Clipsham Limestone from our Medwells quarry has been specified for a large hotel renovation project in Cambridge. Building work is now underway to transform the University Arms Hotel and is expected to be completed in 2017. The loathed 1960s extension at the front of the University Arms in Regent Street has been demolished after Cambridge City Council’s planning committee backed proposals for a ‘neo-classical’ replacement to match the 1920s accommodation beside Parker’s Piece without a single objection (unheard of in a scheme of this scale!)
The works (to be completed by R G Carter) involve a comprehensive refurbishment of the interiors and the implementation of leading classical architect John Simpson’s scheme to replace the unattractive 1960s and 1970s extensions with attractive new classical buildings dramatically enlarging the hotel and giving Cambridge its much-needed world class hotel. Best use has been made of the existing architecture, retaining features that give the hotel its historic character and the new porte cochere, not only marks out the new entrance, but provides architectural ornament to the street scene.
A city drenched with so much history of using local stone, we are delighted that the architect specified our Clipsham limestone, in which its use had been noted for centuries, but has in the past on occasions has been overlooked in favour of cheaper imported stones, a testament to the architects aim …
“In Cambridge we are aiming to create something with timeless appeal: architecture that honours the traditions and creates an aura that is present in so much of the historic architecture in the city.’ John Simpson, Architect.
The University Arms holds a special place in the history of Cambridge. Cambridge’s oldest hotel, which opened in 1834 The hotels renewal is being led by John Simpson, one of the world’s leading traditional architects whose major works include The Queens Gallery, Buckingham palace and the Major development surrounding St Paul’s Cathedral.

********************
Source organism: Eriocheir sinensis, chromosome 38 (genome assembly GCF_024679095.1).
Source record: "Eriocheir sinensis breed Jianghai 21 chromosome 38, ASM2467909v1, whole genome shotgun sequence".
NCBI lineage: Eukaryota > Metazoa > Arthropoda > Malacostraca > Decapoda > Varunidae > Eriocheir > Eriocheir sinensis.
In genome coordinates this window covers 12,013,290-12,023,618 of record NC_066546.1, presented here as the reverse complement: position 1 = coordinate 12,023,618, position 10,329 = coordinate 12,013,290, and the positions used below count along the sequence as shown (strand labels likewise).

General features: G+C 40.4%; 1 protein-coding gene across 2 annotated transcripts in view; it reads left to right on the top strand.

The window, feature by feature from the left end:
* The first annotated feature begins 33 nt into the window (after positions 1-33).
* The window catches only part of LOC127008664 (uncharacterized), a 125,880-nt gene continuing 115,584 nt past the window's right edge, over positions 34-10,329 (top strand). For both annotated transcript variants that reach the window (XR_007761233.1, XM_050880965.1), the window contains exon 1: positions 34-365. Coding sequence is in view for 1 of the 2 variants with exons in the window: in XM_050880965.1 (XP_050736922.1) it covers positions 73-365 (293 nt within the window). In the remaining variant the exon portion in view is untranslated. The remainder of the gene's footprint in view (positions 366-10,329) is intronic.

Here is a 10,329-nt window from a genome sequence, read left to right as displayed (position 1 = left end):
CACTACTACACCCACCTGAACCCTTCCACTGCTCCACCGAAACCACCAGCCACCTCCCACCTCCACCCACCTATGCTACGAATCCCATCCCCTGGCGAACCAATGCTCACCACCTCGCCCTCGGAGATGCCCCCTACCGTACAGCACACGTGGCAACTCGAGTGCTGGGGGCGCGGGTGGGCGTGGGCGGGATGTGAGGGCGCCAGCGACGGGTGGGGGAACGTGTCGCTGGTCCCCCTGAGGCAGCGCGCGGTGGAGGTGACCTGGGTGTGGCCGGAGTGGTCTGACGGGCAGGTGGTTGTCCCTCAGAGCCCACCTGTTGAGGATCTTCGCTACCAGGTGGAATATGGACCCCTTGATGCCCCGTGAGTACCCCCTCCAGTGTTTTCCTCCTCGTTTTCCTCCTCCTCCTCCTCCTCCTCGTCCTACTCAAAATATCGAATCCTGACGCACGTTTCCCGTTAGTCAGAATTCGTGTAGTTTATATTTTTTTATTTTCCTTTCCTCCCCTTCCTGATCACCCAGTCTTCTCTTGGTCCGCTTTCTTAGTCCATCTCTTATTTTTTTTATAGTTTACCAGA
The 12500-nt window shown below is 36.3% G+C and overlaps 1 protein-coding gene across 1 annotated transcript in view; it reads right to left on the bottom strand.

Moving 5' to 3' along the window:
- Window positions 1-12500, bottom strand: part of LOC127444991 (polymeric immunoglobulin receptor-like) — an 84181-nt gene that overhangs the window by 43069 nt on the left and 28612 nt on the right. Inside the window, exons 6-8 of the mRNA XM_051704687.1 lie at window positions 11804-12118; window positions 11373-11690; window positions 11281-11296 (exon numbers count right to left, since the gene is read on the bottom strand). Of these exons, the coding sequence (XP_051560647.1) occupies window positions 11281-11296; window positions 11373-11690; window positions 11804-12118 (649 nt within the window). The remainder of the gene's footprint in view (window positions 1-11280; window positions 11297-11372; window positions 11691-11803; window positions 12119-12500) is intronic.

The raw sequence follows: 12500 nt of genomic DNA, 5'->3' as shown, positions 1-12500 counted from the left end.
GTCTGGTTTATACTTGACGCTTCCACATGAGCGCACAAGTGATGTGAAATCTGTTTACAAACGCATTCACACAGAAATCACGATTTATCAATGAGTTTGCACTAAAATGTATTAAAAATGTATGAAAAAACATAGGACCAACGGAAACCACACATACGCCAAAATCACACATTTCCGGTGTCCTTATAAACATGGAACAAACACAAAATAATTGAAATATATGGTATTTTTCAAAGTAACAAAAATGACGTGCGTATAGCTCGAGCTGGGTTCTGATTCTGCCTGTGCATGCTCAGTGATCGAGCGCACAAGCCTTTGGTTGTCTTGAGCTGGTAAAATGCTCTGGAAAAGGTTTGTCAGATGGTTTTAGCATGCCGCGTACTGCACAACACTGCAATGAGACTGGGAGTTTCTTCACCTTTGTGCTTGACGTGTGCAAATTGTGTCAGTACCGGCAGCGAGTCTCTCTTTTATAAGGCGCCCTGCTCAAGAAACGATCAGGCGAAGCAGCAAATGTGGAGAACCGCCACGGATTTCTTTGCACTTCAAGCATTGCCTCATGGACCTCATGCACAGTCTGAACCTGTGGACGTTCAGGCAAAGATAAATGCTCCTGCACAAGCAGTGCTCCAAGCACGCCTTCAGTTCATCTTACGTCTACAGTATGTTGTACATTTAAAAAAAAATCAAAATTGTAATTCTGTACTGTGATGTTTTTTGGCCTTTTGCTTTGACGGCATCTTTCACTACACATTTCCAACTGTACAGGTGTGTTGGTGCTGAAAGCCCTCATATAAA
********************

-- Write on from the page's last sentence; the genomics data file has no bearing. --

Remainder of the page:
‘John Simpson is widely acknowledged as the leading architect in the country of beautiful buildings that are both inventive yet classical and traditional so that they fit into the context of existing and often historic buildings.’ Professor David Watkin, Emeritus Professor of the History of Architecture, University of Cambridge
At the heart of the plan to restore the hotel is the removal of the unattractive buildings from the 1960s and 70s that obscure the attractive buildings from Regent Street, replacing the modern buildings, setting them back from the street in line with the buildings that adjoin, with an attractive, new classically designed building that references the history of the hotel and the site, Cambridge’s better-known architectural vernacular and the buildings in the immediate vicinity.
The extension will add 71 bedrooms, and create up to 100 jobs.